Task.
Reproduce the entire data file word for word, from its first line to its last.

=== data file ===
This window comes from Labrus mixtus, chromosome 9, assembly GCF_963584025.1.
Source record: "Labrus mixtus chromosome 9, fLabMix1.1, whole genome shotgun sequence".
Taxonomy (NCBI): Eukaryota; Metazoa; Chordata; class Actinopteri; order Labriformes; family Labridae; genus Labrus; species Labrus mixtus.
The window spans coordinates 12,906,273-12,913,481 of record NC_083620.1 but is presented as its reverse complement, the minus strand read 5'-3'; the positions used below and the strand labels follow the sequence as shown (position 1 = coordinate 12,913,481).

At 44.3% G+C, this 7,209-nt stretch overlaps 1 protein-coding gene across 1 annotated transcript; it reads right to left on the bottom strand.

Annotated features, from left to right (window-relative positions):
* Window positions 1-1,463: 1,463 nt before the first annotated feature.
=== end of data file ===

This window comes from Labrus mixtus, chromosome 9, assembly GCF_963584025.1.
Source record: "Labrus mixtus chromosome 9, fLabMix1.1, whole genome shotgun sequence".
Taxonomy (NCBI): Eukaryota; Metazoa; Chordata; class Actinopteri; order Labriformes; family Labridae; genus Labrus; species Labrus mixtus.
The window spans coordinates 12,906,273-12,913,481 of record NC_083620.1 but is presented as its reverse complement, the minus strand read 5'-3'; the positions used below and the strand labels follow the sequence as shown (position 1 = coordinate 12,913,481).

At 44.3% G+C, this 7,209-nt stretch overlaps 1 protein-coding gene across 1 annotated transcript; it reads right to left on the bottom strand.

Annotated features, from left to right (window-relative positions):
* Window positions 1-1,463: 1,463 nt before the first annotated feature.